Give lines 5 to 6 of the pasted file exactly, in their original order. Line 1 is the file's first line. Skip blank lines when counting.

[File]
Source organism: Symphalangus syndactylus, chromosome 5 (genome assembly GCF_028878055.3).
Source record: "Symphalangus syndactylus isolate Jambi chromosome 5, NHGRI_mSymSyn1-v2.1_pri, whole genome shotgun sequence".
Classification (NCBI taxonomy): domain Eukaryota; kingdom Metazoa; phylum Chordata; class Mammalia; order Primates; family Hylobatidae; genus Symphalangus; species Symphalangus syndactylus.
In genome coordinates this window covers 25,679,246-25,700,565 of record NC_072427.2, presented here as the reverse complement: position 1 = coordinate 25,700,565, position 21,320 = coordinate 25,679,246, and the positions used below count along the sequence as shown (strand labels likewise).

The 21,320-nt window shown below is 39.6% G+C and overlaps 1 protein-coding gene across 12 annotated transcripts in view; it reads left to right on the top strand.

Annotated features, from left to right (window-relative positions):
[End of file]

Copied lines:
The 21,320-nt window shown below is 39.6% G+C and overlaps 1 protein-coding gene across 12 annotated transcripts in view; it reads left to right on the top strand.

Annotated features, from left to right (window-relative positions):